If you’ve been working in marketing and advertising since January 2020 or following Google trends, chances are you’ve heard about Google’s plans to block 3rd party cookies on its Chrome browser. This marks a significant but limited change for the advertising industry, but it’s also a big step forward for those worried about online privacy. In short, it halts the common practice of Google selling web ads targeted to users’ online browsing habits, and it stops Chrome from collecting that data as you surf with the browser. In other words, Ad companies who’ve relied on this method to collect user data will have to find another way to do so.
In truth, Google has been building up to this for quite some time. Their competitors Safari and Firefox had already implemented this change into their own browsers, so it was only a matter of time before Google followed suit. As the general public becomes more aware of online privacy and warier of that privacy feeling “breached,” Google and its competitors know they’ll have to focus more on privacy-first initiatives.
That being said, it looks as if Google has decided to push back its plans to block 3rd party cookies in Chrome until 2023, citing more time needed to make sure this change rolls out the right way. Their game plan is as follows:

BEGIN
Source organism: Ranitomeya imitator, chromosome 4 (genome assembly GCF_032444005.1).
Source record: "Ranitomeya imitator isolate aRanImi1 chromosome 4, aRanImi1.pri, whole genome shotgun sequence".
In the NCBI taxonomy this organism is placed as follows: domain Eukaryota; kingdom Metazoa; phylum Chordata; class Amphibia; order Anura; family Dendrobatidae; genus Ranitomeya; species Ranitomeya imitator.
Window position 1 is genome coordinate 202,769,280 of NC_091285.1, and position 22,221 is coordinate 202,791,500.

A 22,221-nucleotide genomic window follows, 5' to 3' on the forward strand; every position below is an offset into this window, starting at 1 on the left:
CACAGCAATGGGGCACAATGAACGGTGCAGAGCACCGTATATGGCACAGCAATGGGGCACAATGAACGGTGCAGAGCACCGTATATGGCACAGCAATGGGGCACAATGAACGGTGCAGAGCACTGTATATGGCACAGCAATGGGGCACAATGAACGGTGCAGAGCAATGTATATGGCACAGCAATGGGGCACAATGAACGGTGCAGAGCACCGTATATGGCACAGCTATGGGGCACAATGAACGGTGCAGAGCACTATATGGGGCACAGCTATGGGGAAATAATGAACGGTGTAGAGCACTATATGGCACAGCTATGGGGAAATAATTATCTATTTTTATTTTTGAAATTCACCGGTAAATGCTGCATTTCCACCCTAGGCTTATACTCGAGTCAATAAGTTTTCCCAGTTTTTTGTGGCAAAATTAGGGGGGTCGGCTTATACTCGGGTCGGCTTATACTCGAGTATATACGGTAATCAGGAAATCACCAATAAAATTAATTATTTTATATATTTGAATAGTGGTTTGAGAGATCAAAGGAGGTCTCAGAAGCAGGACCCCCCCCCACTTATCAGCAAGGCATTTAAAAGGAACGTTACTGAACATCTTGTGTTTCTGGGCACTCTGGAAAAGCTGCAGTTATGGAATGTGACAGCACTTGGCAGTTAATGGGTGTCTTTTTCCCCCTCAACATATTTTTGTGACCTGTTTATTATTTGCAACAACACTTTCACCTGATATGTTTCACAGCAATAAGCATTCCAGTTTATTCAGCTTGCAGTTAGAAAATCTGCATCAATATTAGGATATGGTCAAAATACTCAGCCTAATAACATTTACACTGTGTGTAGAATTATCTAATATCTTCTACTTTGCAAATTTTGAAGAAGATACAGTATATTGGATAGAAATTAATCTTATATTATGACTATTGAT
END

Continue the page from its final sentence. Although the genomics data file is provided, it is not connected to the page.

- Hold public discussions about the technologies and their prototypes in forums like GitHub and W3C.
- Rigorously test these technologies in Chrome through numerous origin trials. This allows for full transparency of the process and better feedback.
- Once everything checks out and the development process is complete, Google will launch these technologies in Chrome in two stages.
- Stage 1 (late 2022) will grant publishers and advertisers time to migrate their services. Google expects this process to last roughly nine months.
- Stage 2 (mid-2023) will see Google phase out support for third-party cookies within Chrome over a span of three months, finishing by late 2023.
What Does This Mean For Marketers And Advertisers?
This delay gives marketers and advertisers more time of their own to prepare for the changes, as the rollout of Google’s privacy initiatives was set to have big impacts on their metrics and clients. As Google continues to make changes, it’s important to find technology solutions that adjust when cookies are removed. The next step is figuring out a first-party strategy, then pulling data from other sources.
Contact VELOX today to learn more about how we are preparing for Google’s new changes.
About the author:
VELOX Media is an award-winning, ROI-focused digital marketing agency that specializes in strategy, organic search marketing optimization, paid management, and web development. We specifically target a 400%-800% monthly ROI above spend and are ranked among the top 3% of agencies in the world by Google.